Tuesday, June 1, 2010

International Law, Blockades & Civilian Status

In the aftermath of the latest incident in the ongoing effort to delegitimize Israel, I thought I'd comment on a few issues that have come up. I rarely have much to say about international law, because -- if it isn't obvious by now -- I regard it as largely a myth, when talked about as if it were actual "law." International law is not binding on states -- unless they voluntarily bind themselves -- except on the weak facing a coalition of stronger states willing to enforce their interpretation. Greater powers not only make international law, they can interpret it to their liking, or ignore it altogether in many instances. Having said that, there are long standing customs & traditions, generally accepted, that form part of what is called international law. Two such areas that fall into that category are blockades, particularly the naval variety, and civilian status.

Blockades are a feature of naval warfare that have not faded into obscurity and disuse. Some may have forgotten, but there was a massive effort to blockade the former Yugoslavia in the 1990s during the NATO intervention. According to the LA Times, NATO naval forces stopped and inspected 74,000 ships during that period. There are two main requirements for a blockade under international law. First, the existence of a blockade must be public. And second, it must be "effective." Effective means that it must be enforced. You can't declare a blockade, not bother to enforce it, and then occasionally & selectively stop some ships. That's harassment of shipping, not a blockade. Israel's blockade of Gaza is public. Under international law it is required to enforce it. If it doesn't do so, and just allows ships to violate it, the blockade itself no longer has legal existence.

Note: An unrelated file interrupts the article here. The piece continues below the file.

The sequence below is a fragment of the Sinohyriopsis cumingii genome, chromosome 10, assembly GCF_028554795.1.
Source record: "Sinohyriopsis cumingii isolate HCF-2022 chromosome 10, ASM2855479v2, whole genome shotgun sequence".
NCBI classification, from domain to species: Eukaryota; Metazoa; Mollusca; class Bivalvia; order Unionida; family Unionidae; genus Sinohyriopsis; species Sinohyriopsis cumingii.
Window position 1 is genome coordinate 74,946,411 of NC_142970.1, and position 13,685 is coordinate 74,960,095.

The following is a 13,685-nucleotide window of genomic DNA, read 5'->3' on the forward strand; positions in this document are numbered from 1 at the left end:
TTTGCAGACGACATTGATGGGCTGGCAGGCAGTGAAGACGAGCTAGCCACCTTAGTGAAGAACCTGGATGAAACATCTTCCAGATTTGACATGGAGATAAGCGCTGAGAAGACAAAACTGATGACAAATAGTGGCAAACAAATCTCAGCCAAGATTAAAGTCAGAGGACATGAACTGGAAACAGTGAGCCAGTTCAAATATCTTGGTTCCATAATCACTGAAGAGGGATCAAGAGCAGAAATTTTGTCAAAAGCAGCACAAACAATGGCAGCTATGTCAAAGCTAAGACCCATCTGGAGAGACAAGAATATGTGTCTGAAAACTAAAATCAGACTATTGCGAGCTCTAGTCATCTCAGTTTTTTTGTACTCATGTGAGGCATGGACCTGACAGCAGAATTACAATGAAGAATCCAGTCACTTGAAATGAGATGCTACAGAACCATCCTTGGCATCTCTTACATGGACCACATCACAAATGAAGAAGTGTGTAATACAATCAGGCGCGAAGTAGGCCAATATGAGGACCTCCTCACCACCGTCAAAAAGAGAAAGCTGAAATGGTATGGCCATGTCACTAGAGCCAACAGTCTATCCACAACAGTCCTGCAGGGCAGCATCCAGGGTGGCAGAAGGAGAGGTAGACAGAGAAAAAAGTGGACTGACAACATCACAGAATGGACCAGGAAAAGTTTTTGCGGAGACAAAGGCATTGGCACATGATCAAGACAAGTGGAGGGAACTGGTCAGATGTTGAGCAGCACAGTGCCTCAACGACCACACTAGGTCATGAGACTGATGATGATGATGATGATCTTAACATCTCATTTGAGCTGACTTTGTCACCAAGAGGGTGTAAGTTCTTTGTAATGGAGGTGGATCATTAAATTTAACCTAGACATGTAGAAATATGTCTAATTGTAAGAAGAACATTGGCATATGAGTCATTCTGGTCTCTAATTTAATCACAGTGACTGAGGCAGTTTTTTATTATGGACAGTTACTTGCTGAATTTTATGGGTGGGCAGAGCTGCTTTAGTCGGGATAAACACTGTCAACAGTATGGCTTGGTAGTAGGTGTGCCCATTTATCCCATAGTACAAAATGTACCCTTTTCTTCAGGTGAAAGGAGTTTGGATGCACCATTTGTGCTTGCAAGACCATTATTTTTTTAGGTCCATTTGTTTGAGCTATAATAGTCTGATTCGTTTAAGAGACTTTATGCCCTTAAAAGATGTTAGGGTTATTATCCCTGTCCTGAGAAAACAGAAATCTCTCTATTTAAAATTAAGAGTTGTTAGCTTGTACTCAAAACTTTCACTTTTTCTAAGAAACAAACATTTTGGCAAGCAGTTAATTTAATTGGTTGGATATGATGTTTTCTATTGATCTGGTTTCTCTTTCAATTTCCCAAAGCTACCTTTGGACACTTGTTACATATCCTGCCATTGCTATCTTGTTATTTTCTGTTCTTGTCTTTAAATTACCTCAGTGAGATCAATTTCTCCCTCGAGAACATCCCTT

Now we come to the always contentious issue of civilian status, which has been blurred by the prevalence of non-state, irregular combatants. Civilians have traditionally had protected status in warfare under international law -- even though that status is sometimes ignored in practice. But that protected designation rests on civilians as noncombatants. Civilians who take up arms against military forces lose their protection and become combatants. Until fairly recently, such civilians were actually labeled as illegal or unlawful combatants, and often subject to savage reprisal, such as summary execution. This is particularly true of civilians who abuse their protected status to ambush military forces.

There has been much howling from anti-Israel types, as well sympathetic bleating from their useful idiots who claim to support the Jewish state, about Israel killing "civilians" in the latest incident. Most of those making such assertions love to whine about international law, yet they ignore it completely as it relates to blockades and civilian status. To maintain a blockade, Israel is required to enforce it. The standard method of doing so is for naval forces to stop ships and inspect them. This requires that naval personnel board the ships in question, as was done 74,000 times by NATO in the 1990s. If the civilians aboard a ship which is stopped ambush or otherwise attack the boarders, they give up their protected status as civilians and become combatants. What weapons they have available or choose to employ are completely irrelevant.  This would be true even if the ship in question was truly neutral, and not filled with terrorist supporters. A legal case could even be made that the Gaza flotilla was not comprised of neutral blockade runners, but rather was an enemy force attempting to break the blockade. In other words, those on board were in fact belligerents on the side of Hamas, and could have been sunk without boarding and inspection. But in any event, by their own actions the occupants of that ship gave up their protected civilian status when they chose to take up arms. The killing was entirely justified under long-recognized principles of international law -- not to mention basic common sense.

1 comment:

  1. Very logical argument.

    In the U.S. Obama and his political party have used exactly the opposite argument however.

    They claim that prisoners captured in the war on terror should never be treated as illegal combatants and as prisoners of war only when such treatment is helpful to the prisoner and as a presumed innocent civilian at all other times.